5 reasons why you're not adopting Industry 4.0

The technology leap that has occurred in recent years is set to transform the UK's factories, increasing productivity and giving the sector and economy a boost. And yet, manufacturers, particularly SMEs, seem to be slow on the uptake.

Industry 4.0 has been widely reported and celebrated across news reports, trade articles and exhibitions, but the focus has often been on the high-end tech, such as robotics, artificial intelligence, virtual and augmented reality. Industry 4.0 can seem daunting, expensive and possibly irrelevant to SMEs, as larger organisations take centre stage; being more likely to deploy relevant Industry 4.0 technologies. Although interesting to SMEs, they do not see it as being a part of their immediate future or within reach and so enthusiasm declines; focus is returned to the task-in-hand, after all, they have always managed without it.

Historically, the limiting factors for SMEs adopting new technologies, such as cost and maintenance has held them back. However, the technologies that are emerging, can be viable for small and medium manufacturers. 

So what is holding manufacturers back?

Industry 4.0 fatigue, perhaps?

The repeated rhetoric of 'Industry 4.0', 'The 4th Industrial Revolution', 'Big Data', 'Data Analytics', 'IIoT', 'Connected Value Chain', can all be a little exhausting if the benefits to you are not clear. Some vendors have certainly been guilty of talking up the technology without understanding the operational benefits and ROI of these disruptive technologies.

Is the perceived scale of change required just too overwhelming?

Some manufacturers may feel their operations are not big enough to adapt, others feel the pace of change is too fast and anticipate large capital expenditure for which budgets do not exist. SMEs may not even have the physical space for automation, so they feel that they can't adopt connected technologies.

The reasons as to why new technologies are not being adopted could be far and wide; we have picked a handful of common issues that in our experience, and according to research, may be standing in the way of manufacturers making the most of the new technologies and developing their Manufacturing Transformation Strategy.

Each blog focusses on a separate issue and what can be done to overcome any challenges or fears about the brave new world of manufacturing. The blogs are currently featuring on the Yorkshire Insider website; as they are published we will post the links here:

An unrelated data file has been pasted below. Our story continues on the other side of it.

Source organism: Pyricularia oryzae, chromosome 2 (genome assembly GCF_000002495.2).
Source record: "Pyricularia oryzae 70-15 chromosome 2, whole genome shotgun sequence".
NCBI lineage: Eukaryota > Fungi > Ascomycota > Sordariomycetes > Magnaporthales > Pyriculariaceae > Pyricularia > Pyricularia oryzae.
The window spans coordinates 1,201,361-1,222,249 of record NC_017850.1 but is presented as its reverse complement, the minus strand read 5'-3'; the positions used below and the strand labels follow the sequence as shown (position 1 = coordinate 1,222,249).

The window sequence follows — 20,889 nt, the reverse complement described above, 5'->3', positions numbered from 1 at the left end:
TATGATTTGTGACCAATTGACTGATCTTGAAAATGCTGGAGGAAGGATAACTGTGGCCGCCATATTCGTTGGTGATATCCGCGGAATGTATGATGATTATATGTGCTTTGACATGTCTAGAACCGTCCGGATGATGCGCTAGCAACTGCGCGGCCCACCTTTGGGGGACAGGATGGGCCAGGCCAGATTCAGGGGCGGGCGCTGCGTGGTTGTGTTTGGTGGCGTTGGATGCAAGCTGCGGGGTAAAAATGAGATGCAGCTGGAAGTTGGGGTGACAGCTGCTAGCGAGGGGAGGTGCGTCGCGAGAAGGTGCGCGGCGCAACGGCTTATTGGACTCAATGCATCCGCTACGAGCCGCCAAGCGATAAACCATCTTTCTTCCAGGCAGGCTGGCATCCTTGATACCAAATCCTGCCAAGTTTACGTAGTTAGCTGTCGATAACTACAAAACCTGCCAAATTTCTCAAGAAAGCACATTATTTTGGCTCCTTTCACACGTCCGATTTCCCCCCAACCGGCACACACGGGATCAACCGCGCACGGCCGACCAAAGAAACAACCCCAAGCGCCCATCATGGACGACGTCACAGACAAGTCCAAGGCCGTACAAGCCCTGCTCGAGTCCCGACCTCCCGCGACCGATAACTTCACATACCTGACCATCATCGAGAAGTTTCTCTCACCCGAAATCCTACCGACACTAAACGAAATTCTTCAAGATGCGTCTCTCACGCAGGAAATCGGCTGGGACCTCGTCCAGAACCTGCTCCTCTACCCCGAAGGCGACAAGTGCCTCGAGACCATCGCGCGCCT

5 reasons why you're not adopting Industry 4.0

  1. The Skills Shortage

Is the skills shortage slowing down Industrial Internet of Things adoption in the UK manufacturing sector? Paulo Nobre of Cimlogic explains further.

The connection between skills and economic success is detailed in the Government’s Industrial Strategy, which summaries two main outcomes of the strategy; to improve living standards and increase national productivity. Making progress towards these outcomes requires effective investment and action on the skills shortage from the Government, educational establishments and from all sectors within manufacturing. However, in recent years, manufacturers have failed to invest in skills, creating more low paid jobs. Do manufacturers now fear that they do not have the skills in-house to cope with new technology?

  1. Cyber Security

Security concerns have heightened since the high profile, disruptive cyber-attacks on NHS hospitals, pharmacies and GP surgeries in the UK. Cyber-attacks are inevitably on the rise, and due to a lack of investment in Cyber Security the manufacturing industry are now amongst the key targets, second only to healthcare.

As industrial technology advances, manufacturers are utilising cloud services, data analytics and mobile connectivity more to improve their infrastructure. On the flip side, this means more opportunity for cyber criminals to strike. Are some manufacturers so worried about cyber security, that this is causing a significant barrier to IIoT adoption?

Are growing cyber security concerns prohibiting IIoT adoption in the UK manufacturing sector? Chris Borrowdale of Cimlogic lends his expertise.